Arbitration Act 1995 and the Insolvency Rules 1986: Guidance from the High Court

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Charles Edwards, Barrister and TECBAR Adjudicator, reviews the case of Philpott & Anor v Lycee Francais Charles De Gaulle School [2015] EWHC 1065 (Ch).  This case provides useful guidance on the High Court’s approach to an application for directions under Insolvency Rules 1986, r. 4.90 where there is a valid arbitration agreement in the Contract and whether any such application should be stayed under section 9 of the Arbitration Act 1996. A company now called WGL Realisations 2010 Limited (‘the Company’), entered into a JCT Intermediate Building Contract (with Contractor’s Design) 2005 Revision 1: 2007 with the Respondent on 1st July 2008 (“the Contract”). The Respondent was the Employer under the Contract. As a result of insolvency, the Company went into administration, then voluntary liquidation and then there was a dispute as to whether any monies were due under the Contract on one side or the other. The Applicants were the liquidators of the Company. The Applicants made an application in the High Court (Chancery Division) for directions from the Court in relation to taking account under the Insolvency Rules 1986, r. 4.90 with regard to a proof of debt where there was a dispute as to whether monies were owed by the Company on the one side or the Respondent on the other side. The Applicants’ application to the Court included each party’s position on the final account under the Contract. The Applicants’ position was that the Company was owed approximately £615,000 from the Respondent, whereas the Respondent was of the view that the Applicants owed it in excess of £270,000. The Contract included an arbitration clause. The Respondent’s position was that the arbitration clause was valid and binding upon the parties and that this was a voluntary liquidation. Therefore any legal proceedings commenced by the Applicants would be vulnerable to an application for a stay under section 9 of the Arbitration Act 1996 which the Respondent’s had suggested it would invoke. The key issue for the Court was whether there was an arbitration agreement which applied under the Contract and whether any legal proceedings would be stayed pursuant to section 9(4) of the Arbitration Act 1996. The Court reviewed the Insolvency Rules 1986 and stated amongst things that: “…9. Proof of debts in a liquidation are dealt with in the Insolvency Rules 1986, Part 4, Chapter 9. Section A sets out the procedure for proving. Rule 4.73(2-CVL) provides: “In a voluntary winding up … the liquidator may require a person claiming to be a creditor of the company and wishing to recover his debt in whole or in part, to submit the claim in writing to him.”… … Under Rule 4.82(2): “If the liquidator rejects a proof in whole or in part, he shall prepare a written statement of his reasons for doing so, and send it as soon as reasonably practicable to the creditor.” … “In a voluntary winding up … the liquidator may require a person claiming to be a creditor of the company and wishing to recover his debt in whole or in part, to submit the claim in writing to him.” …. Rule 4.90(1) provides: “This Rule applies where, before the company goes into liquidation there have been mutual credits, mutual debts or other mutual dealings between the company and any creditor of the company proving or claiming to prove for a debt in the liquidation.” It is common ground that Rule 4.90(1) applies here and that the competing contentions of the parties, summarised in Appendix A to the witness statement to which I have referred, reflect such mutual dealings… Rule 4.90(3) provides: “An account shall be taken of what is due from each party to the other in respect of the mutual dealings and the sums due from one party shall be set off against the sums due from the other.”…” Therefore, following liquidation an account should be taken as to what is due to each party, however, the Rule is silent as to what procedure is to be adopted for the purpose of taking that account. The Applicants submitted that the Court had the power under Part 9 of the Insolvency Rules 1986, of which Rule 4.90 is part of in connection with the proof of debt process to give directions as to the taking of an account of the balance due. The Respondent submitted that it would invoke s. 9 of the Arbitration Act 1996 for a stay of any legal proceedings if the Applicants commenced any such proceedings. The Court considered section 9 of the Arbitration Act 1996 which provides that: “9 Stay of legal proceedings. (1) A party to an arbitration agreement against whom legal proceedings are brought (whether by way of claim or counterclaim) in respect of a matter which under the agreement is to be referred to arbitration may (upon notice to the other parties to the proceedings) apply to the court in which the proceedings have been brought to stay the proceedings so far as they concern that matter. (2) An application may be made notwithstanding that the matter is to be referred to arbitration only after the exhaustion of other dispute resolution procedures. (3) An application may not be made by a person before taking the appropriate procedural step (if any) to acknowledge the legal proceedings against him or after he has taken any step in those proceedings to answer the substantive claim. (4) On an application under this section the court shall grant a stay unless satisfied that the arbitration agreement is null and void, inoperative, or incapable of being performed. (5) If the court refuses to stay the legal proceedings, any provision that an award is a condition precedent to the bringing of legal proceedings in respect of any matter is of no effect in relation to those proceedings…” The Court, following consideration of the section 9 of the Arbitration Act 1996, was of the view that the application by the Applicants for directions would be legal proceedings and therefore would have to be stayed unless the arbitration agreement was null and void, inoperative, or incapable of being performed (as set out in section 9(4) of the Arbitration Act 1996). The Court further stated that none of the above applied and that the arbitration agreement did not become inoperative following liquidation or in consequence of statutory set off and in any event there was no suggestion by the Applicants that s.9(4) of the Arbitration Act 1996 applied. The Respondent’s position would only be compromised, if section 9(3) of the Arbitration Act 1996 applied and that subsection precluded a stay of application once the person wishing to enforce the arbitration clause had taken “any step in those proceedings to answer the substantive claim”. The mere making of a proof of debt does not come within those words, nor, were the Applicants now to reject the proof, would an appeal from the rejection of that proof, which would be necessary in order to preserve the Respondent’s position, amount to taking a step in “those proceedings”. Therefore, the issue to be decided by the Court was as follows: “…The real issue I have to decide, as the liquidators wish to adopt alternative and, they say, more economical procedures, is whether or not the Arbitration Act 1996 trumps – an expression that has been used in argument – the taking of an account under the court’s directions, as envisaged by the Insolvency Rules. In my judgment it does…” The Court stated that any legal proceedings which the Applicants may hereafter wish to bring to ascertain the net balance under the Insolvency Rules 1986, needed to overcome section 9 of the Arbitration Act 1996, which the Respondent had submitted it would invoke. The Court decided that the dispute could only be resolved by some form of proceedings and legal proceedings, if brought, would be subject to the mandatory requirement of a stay under section 9 of the Arbitration Act 1996. Such a conclusion could not be avoided by the presentation of a claim, as a claim for an account in the context of the Insolvency Rules 1986, r.4.90. The taking of the account under the Insolvency Rules 1986, r. 4.90 would require the Court to resolve the underlying dispute which is subject to an arbitration agreement. This highlights importance of arbitration agreements and it is clear that unless one of the statutory exceptions in section 9 of the Arbitration Act 1996 is applicable, the mandatory provisions of section 9 of the Arbitration Act 1996 will apply. The above is for general information only and to encourage discussion and does not constitute legal advice. The author does not assume any responsibility for the accuracy of any statements made and appropriate legal advice should be taken and relied upon before taking or omitting to take any action in respect of any specific matter. If the facts and matters referred to above are relevant to you or your organisation, then please do not hesitate to contact me in chambers or directly via LinkedIn to see how I can assist you or your organisation.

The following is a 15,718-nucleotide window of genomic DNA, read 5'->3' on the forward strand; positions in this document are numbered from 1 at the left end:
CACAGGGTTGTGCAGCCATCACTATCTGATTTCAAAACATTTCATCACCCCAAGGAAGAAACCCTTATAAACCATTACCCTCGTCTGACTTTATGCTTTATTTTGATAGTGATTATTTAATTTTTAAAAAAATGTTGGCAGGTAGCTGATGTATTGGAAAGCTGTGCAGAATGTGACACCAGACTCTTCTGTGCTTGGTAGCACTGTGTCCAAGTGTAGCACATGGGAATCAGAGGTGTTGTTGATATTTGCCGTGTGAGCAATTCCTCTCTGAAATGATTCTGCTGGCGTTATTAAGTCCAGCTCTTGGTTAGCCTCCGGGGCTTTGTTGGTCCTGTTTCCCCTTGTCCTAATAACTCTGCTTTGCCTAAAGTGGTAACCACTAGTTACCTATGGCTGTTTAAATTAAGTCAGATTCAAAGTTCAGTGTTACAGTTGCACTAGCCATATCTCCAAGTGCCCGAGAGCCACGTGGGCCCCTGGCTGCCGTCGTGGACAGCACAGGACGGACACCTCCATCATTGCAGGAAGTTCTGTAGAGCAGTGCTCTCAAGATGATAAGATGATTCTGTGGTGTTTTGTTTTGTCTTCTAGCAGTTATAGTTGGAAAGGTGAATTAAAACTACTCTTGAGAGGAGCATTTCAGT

Charles Edwin Edwards MSt(Cantab) MSc(Lond) FCInstCES Barrister